One good method for maintaining your creative output is to set yourself a daily writing goal. 500 words works for many people. That’s 500 new words — doing revisions and tinkering with your older manuscripts doesn’t count. If you’re an organized person with a stable schedule, you’ll be able to maintain a daily writing routine. You’ll also quickly discover a number that works for you. Some lucky souls can plug away at their keyboards and produce 1000 or even 2000 quality words a day. Others find 500 to be too challenging. If you are in the latter category, don’t despair. Even at 250 words written every day you can have an entire novel draft finished by the end of the year.

This works great if you’re in control of your schedule. Others have day jobs, family commitments, and other important stuff in their lives that may preclude them from writing daily. I belong firmly in this category. In this case, an initiative like Write1Sub1 may be an excellent substitute.

I joined W1S1 as it was being launched in late 2010, committing to write and submit a new story *every week* in 2011. While I have not always stuck to this schedule, it did constantly push me to increase my output. I made up for some skipped weeks with bursts of productivity and managed to finished an impressive number of stories in the past year — far more than I would have written without this self-imposed metric. Needless to say, I will continue to participate in Write1Sub1 in 2012, and you should consider it too.

2. Submit them like crazy.

As I wrote above, coming up with new material is the hard part. Submitting is easy. At least that’s the case for me. Other writers I know of have no problem writing new tales, but getting them to consistently submit their work for publication is more difficult than herding cats.

Some people have a hard time dealing with rejection (and there’s LOTS of rejection to be had, even if you’re a pro). Others struggle under the mountain of their creative inventory, uncertain of the status of their submissions, which stories have been to which markets, and which are idling in the dark corners of their hard drive.

Over the course of the previous year I’ve learned (or am still learning) the following facts about submissions:

* Never self-reject. If you think that your story might not be good enough for a specific magazine and you choose not to send it in, your end result is an equivalent of a rejection. If you *do* submit your story there, rejection becomes only a worst-case scenario.

* Submit your story to the best markets and continue to submit it until you run out places you can possibly stick it. Given the breadth of speculative fiction markets cataloged on sites like and this shouldn’t happen for years. In the 18 months or so since I began writing, I have yet to retire a story (though I’ve tinkered with them plenty, to make sure that the level of writing in each story is the best I can currently manage)

* Don’t let a harsh personal rejection faze you. In 2011 I’ve had two separate instances where an editor rejected a story and ripped it to shreds in their comments — and then the story sold to the very next market I sent it to, with *zero* changes made. Just like with anything else in life, one editor’s trash is another editor’s treasure.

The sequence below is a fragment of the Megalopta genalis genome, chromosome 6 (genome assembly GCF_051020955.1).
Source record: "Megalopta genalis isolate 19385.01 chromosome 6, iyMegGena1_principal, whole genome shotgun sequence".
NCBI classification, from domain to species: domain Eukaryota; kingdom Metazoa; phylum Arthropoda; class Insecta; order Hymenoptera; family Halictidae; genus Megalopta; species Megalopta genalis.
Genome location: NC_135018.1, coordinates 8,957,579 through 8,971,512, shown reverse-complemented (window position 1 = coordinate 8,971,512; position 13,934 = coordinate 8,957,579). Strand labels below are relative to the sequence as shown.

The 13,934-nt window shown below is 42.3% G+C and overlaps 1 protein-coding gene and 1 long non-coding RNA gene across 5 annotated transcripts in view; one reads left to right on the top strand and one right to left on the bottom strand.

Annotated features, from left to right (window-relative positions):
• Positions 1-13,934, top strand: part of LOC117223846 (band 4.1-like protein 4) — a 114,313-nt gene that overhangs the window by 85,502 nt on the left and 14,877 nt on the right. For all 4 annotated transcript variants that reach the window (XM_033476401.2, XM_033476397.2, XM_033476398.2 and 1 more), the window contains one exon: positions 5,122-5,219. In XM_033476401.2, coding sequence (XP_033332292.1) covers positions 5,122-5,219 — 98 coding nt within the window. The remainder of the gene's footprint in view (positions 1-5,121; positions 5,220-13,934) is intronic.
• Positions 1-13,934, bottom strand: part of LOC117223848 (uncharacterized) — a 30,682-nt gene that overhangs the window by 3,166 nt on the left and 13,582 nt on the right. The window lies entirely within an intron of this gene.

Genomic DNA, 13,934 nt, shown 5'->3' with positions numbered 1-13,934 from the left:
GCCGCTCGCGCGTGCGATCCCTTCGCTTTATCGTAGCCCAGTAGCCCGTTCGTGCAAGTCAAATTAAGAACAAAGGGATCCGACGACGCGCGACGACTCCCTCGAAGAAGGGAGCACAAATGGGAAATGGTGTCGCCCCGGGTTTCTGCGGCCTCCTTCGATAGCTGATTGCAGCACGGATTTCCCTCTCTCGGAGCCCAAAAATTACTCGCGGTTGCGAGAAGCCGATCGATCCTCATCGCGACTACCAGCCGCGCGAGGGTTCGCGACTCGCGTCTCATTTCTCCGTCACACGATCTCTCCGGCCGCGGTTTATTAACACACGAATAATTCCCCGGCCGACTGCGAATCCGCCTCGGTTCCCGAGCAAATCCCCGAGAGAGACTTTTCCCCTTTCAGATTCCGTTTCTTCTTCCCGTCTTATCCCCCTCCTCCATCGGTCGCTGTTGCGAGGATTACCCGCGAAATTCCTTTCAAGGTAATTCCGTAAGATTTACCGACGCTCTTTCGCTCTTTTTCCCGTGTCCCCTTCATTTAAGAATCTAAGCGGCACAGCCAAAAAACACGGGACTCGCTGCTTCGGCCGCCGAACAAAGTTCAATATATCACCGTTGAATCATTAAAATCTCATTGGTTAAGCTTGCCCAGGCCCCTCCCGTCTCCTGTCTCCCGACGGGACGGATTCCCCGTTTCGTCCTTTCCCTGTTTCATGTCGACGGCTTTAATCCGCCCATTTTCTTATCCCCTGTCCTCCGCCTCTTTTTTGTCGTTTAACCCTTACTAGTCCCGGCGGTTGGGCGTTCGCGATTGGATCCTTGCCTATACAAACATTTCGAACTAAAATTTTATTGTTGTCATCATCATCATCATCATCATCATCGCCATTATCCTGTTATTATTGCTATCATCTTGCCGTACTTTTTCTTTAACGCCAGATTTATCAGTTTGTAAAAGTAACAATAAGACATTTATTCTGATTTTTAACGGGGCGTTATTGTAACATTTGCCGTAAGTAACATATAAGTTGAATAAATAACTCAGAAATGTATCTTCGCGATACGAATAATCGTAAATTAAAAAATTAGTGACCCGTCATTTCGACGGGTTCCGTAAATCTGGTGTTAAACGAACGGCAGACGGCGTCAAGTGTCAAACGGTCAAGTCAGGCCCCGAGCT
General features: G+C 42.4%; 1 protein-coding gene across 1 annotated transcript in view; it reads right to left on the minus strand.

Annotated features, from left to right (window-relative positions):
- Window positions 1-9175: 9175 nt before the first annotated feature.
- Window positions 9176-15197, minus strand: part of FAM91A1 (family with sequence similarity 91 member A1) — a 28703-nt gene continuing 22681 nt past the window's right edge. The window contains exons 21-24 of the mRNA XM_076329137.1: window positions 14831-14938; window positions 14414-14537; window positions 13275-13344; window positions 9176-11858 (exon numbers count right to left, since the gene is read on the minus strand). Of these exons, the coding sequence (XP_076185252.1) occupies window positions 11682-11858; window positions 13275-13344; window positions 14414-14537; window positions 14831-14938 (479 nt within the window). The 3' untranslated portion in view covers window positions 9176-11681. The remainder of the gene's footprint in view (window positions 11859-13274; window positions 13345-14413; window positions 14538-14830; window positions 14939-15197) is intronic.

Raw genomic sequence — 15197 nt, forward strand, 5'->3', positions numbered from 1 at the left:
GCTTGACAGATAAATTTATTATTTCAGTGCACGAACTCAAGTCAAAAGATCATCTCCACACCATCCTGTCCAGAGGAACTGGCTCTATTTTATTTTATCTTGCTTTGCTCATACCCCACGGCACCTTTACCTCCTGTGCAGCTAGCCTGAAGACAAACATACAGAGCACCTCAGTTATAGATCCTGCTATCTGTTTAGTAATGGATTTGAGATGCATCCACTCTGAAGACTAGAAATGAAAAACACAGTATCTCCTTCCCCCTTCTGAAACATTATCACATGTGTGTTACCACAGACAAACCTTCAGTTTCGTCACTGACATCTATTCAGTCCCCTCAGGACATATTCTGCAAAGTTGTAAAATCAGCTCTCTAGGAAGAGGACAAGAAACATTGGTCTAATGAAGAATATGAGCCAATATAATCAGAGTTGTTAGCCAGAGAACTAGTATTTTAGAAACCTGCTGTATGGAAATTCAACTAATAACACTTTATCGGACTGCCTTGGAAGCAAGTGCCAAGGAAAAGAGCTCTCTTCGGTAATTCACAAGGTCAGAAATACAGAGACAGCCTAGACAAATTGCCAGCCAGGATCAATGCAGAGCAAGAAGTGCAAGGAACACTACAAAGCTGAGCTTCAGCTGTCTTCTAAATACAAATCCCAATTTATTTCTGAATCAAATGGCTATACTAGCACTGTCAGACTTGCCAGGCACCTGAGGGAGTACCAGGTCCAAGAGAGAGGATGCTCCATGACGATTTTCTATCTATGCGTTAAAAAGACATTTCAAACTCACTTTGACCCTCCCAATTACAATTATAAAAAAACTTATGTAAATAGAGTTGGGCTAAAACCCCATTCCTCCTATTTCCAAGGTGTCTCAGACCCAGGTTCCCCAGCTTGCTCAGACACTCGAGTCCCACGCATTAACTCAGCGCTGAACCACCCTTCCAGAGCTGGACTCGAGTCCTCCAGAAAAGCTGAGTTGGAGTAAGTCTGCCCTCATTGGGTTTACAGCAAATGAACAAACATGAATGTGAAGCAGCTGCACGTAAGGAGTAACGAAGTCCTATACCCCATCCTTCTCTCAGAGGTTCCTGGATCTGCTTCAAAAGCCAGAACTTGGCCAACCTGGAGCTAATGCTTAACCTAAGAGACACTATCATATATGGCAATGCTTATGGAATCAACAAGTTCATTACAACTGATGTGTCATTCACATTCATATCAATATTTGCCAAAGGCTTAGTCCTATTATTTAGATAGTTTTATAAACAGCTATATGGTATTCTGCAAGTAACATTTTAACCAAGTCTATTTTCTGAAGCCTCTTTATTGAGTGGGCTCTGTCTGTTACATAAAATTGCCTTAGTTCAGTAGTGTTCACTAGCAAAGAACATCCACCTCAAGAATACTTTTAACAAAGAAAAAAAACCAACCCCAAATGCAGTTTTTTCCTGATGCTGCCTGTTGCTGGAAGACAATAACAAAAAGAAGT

* Don’t be mad at the editors for “not getting” your story. You may disagree with them on the specific feedback they provide, but recognize that they took the time to make the comments in the first place. Every decent editor is inundated with hundreds of submissions. The fact that they offered you feedback instead of a form rejection is a gift, and should be treated as such.

* Don’t let the story languish on your hard drive. Send it out there. If you get a rejection, try to resubmit it somewhere else within 24 hours.

* New markets open all the time. If there isn’t a suitable market open for a particular story you have, chances are one will pop up in the next month or two. However, it’s even more likely that you haven’t looked hard enough. After a year and a half, I’m still discovering “new” places to submit to, all of which have been around far longer than I’ve been writing.

* Maintain a database tracking your submissions, so you always have a clear idea of where they’ve already been, and what isn’t out on submission at the moment.

So yeah — I’ve been submitting like crazy. In the past year I’ve made a total of 150 submissions (including reprints). Here are my annual statistics:

Submitted: 150

Currently out on submission: 18

Lost / Never responded: 2

Rejected: 114

Accepted: 16

The breakdown of accepted stories by market type:

Pro Pay ($0.05+/word): 5

Semi-pro ($0.01 – $0.05/word): 7

Token (under $0.01/word or royalty pay): 4

I sold a total of 19 stories in 2011. Of those, 17 were original stories and 2 were reprints. Two were micro stories (one Twitter length and one 100-word), 8 were flash (under 1000 words) and the rest ranged between 1200 and 5000 words.

In 2012 I’ll continue to write lots of stories and bombard editors with my submissions. I’m confident I can break my record of 150 subs. In fact, I think I’ll break 200.

If you want to see your fiction published in 2012, then so should you.